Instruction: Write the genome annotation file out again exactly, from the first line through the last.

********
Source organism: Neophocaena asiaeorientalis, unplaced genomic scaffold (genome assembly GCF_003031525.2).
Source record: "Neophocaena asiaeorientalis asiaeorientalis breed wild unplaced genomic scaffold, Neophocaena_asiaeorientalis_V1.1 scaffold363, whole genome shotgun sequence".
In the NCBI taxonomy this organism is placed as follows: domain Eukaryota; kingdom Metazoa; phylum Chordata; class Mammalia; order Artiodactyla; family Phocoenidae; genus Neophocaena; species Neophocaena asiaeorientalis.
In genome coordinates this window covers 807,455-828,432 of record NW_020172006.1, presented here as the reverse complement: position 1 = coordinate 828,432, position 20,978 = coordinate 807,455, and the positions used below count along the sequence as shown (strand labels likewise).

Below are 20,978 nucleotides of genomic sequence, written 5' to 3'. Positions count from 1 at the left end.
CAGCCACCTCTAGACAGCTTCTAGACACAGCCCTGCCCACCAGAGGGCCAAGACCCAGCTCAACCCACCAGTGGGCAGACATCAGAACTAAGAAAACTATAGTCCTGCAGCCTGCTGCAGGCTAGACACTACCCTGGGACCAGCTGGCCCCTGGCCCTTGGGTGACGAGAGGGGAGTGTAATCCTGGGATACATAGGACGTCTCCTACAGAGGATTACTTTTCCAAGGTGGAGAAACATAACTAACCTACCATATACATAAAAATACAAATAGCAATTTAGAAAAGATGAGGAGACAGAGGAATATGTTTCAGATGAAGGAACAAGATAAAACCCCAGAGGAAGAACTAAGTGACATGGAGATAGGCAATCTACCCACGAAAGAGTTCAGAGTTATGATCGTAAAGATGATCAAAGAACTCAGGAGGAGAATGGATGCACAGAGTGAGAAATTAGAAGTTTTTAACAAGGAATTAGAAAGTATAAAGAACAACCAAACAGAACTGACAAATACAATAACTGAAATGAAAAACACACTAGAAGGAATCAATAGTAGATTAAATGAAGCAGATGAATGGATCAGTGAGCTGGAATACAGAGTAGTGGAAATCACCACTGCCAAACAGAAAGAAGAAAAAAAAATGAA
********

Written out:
Source organism: Neophocaena asiaeorientalis, unplaced genomic scaffold (genome assembly GCF_003031525.2).
Source record: "Neophocaena asiaeorientalis asiaeorientalis breed wild unplaced genomic scaffold, Neophocaena_asiaeorientalis_V1.1 scaffold363, whole genome shotgun sequence".
In the NCBI taxonomy this organism is placed as follows: domain Eukaryota; kingdom Metazoa; phylum Chordata; class Mammalia; order Artiodactyla; family Phocoenidae; genus Neophocaena; species Neophocaena asiaeorientalis.
In genome coordinates this window covers 807,455-828,432 of record NW_020172006.1, presented here as the reverse complement: position 1 = coordinate 828,432, position 20,978 = coordinate 807,455, and the positions used below count along the sequence as shown (strand labels likewise).

Below are 20,978 nucleotides of genomic sequence, written 5' to 3'. Positions count from 1 at the left end.
CAGCCACCTCTAGACAGCTTCTAGACACAGCCCTGCCCACCAGAGGGCCAAGACCCAGCTCAACCCACCAGTGGGCAGACATCAGAACTAAGAAAACTATAGTCCTGCAGCCTGCTGCAGGCTAGACACTACCCTGGGACCAGCTGGCCCCTGGCCCTTGGGTGACGAGAGGGGAGTGTAATCCTGGGATACATAGGACGTCTCCTACAGAGGATTACTTTTCCAAGGTGGAGAAACATAACTAACCTACCATATACATAAAAATACAAATAGCAATTTAGAAAAGATGAGGAGACAGAGGAATATGTTTCAGATGAAGGAACAAGATAAAACCCCAGAGGAAGAACTAAGTGACATGGAGATAGGCAATCTACCCACGAAAGAGTTCAGAGTTATGATCGTAAAGATGATCAAAGAACTCAGGAGGAGAATGGATGCACAGAGTGAGAAATTAGAAGTTTTTAACAAGGAATTAGAAAGTATAAAGAACAACCAAACAGAACTGACAAATACAATAACTGAAATGAAAAACACACTAGAAGGAATCAATAGTAGATTAAATGAAGCAGATGAATGGATCAGTGAGCTGGAATACAGAGTAGTGGAAATCACCACTGCCAAACAGAAAGAAGAAAAAAAAATGAA